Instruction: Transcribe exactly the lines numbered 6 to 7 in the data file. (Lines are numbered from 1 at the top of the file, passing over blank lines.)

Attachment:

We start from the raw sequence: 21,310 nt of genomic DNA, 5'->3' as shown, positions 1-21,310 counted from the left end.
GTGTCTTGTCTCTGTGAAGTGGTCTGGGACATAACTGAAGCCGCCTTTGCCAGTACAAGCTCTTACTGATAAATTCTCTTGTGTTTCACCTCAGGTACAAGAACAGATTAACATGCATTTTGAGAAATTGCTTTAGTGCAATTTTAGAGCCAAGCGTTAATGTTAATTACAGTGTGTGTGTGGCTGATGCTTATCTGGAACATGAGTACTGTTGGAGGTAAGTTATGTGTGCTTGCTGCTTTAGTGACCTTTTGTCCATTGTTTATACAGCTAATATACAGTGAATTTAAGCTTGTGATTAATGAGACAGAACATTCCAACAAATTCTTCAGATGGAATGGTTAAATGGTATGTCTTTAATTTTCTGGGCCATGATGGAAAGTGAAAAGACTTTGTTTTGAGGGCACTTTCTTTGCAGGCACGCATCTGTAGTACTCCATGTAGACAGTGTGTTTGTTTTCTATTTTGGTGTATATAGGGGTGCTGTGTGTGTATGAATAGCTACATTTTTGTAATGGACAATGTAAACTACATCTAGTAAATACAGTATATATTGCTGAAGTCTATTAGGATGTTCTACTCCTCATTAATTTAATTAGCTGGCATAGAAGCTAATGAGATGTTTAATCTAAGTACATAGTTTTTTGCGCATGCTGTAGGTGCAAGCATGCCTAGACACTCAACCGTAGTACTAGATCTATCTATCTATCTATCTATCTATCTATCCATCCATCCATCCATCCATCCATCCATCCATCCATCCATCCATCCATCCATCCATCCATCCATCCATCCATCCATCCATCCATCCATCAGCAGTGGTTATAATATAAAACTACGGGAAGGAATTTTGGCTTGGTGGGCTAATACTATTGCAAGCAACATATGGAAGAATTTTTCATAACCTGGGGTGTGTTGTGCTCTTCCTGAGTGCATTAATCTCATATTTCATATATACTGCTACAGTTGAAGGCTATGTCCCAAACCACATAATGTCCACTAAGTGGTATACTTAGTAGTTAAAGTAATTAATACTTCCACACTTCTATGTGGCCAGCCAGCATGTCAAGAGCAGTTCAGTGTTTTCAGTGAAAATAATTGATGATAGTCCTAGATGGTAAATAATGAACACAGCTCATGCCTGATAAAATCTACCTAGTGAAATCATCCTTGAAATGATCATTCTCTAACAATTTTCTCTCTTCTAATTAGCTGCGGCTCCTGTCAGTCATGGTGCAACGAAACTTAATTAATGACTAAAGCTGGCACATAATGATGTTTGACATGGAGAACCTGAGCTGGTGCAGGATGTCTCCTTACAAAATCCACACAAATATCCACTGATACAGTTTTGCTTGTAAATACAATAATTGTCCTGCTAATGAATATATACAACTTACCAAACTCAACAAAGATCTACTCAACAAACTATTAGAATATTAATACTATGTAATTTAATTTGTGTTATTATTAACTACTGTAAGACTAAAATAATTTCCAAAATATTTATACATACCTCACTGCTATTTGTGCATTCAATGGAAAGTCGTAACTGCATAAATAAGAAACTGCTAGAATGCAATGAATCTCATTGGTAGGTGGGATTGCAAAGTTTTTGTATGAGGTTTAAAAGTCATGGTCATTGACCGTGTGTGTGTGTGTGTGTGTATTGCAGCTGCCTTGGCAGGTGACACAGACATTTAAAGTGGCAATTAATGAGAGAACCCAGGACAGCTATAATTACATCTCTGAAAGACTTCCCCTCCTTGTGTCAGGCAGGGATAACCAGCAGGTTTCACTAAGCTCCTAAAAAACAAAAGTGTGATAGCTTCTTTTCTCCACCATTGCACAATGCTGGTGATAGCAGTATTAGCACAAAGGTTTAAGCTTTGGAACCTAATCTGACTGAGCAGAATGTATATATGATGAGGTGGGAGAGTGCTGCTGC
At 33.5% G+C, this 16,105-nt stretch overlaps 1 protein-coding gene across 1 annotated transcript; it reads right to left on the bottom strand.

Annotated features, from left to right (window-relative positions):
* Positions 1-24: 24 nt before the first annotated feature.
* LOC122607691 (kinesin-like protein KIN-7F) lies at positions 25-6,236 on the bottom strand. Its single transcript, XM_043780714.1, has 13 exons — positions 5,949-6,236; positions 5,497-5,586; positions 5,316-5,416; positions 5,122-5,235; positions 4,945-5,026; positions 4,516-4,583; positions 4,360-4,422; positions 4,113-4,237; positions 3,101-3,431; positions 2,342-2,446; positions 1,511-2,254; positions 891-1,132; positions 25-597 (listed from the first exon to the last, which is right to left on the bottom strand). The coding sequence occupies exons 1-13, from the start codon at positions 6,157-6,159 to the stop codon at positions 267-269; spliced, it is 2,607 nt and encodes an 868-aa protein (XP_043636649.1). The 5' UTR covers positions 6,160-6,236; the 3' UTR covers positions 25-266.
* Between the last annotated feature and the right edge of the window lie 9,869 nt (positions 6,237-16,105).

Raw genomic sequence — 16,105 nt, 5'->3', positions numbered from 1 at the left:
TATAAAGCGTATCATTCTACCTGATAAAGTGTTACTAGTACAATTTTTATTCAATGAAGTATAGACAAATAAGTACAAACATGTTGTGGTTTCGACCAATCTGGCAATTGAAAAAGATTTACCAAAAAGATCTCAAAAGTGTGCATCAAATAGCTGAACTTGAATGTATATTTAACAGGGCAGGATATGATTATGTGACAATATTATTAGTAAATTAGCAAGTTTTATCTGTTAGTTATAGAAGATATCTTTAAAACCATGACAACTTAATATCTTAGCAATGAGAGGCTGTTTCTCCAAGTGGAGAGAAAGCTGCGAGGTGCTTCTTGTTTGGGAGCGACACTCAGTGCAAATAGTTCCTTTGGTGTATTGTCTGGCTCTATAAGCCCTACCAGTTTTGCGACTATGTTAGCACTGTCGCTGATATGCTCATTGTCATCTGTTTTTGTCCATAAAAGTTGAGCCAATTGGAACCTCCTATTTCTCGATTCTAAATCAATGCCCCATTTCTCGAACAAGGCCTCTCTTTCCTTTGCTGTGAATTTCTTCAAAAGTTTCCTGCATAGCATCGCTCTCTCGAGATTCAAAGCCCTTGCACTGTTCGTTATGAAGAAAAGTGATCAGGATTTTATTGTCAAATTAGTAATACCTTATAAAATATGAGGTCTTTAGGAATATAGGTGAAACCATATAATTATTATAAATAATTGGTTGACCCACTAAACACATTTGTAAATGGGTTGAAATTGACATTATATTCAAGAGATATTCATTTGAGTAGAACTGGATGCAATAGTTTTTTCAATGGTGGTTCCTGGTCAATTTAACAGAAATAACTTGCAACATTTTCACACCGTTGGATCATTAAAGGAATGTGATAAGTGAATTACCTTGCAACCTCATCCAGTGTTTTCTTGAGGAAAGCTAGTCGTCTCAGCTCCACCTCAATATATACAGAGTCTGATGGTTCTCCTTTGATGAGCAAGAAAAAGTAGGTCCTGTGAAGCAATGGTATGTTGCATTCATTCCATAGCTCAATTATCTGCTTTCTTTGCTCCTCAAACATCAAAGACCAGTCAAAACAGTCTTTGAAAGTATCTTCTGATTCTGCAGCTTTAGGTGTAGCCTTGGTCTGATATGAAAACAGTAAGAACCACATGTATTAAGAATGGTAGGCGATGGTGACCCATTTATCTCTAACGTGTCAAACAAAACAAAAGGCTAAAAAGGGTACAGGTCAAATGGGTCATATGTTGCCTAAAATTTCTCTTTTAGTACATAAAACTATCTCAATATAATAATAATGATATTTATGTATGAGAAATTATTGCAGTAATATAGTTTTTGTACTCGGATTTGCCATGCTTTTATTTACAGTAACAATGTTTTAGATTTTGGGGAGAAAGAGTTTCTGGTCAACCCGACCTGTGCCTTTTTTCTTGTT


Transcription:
* LOC122607691 (kinesin-like protein KIN-7F) lies at positions 25-6,236 on the bottom strand. Its single transcript, XM_043780714.1, has 13 exons — positions 5,949-6,236; positions 5,497-5,586; positions 5,316-5,416; positions 5,122-5,235; positions 4,945-5,026; positions 4,516-4,583; positions 4,360-4,422; positions 4,113-4,237; positions 3,101-3,431; positions 2,342-2,446; positions 1,511-2,254; positions 891-1,132; positions 25-597 (listed from the first exon to the last, which is right to left on the bottom strand). The coding sequence occupies exons 1-13, from the start codon at positions 6,157-6,159 to the stop codon at positions 267-269; spliced, it is 2,607 nt and encodes an 868-aa protein (XP_043636649.1). The 5' UTR covers positions 6,160-6,236; the 3' UTR covers positions 25-266.
* Between the last annotated feature and the right edge of the window lie 9,869 nt (positions 6,237-16,105).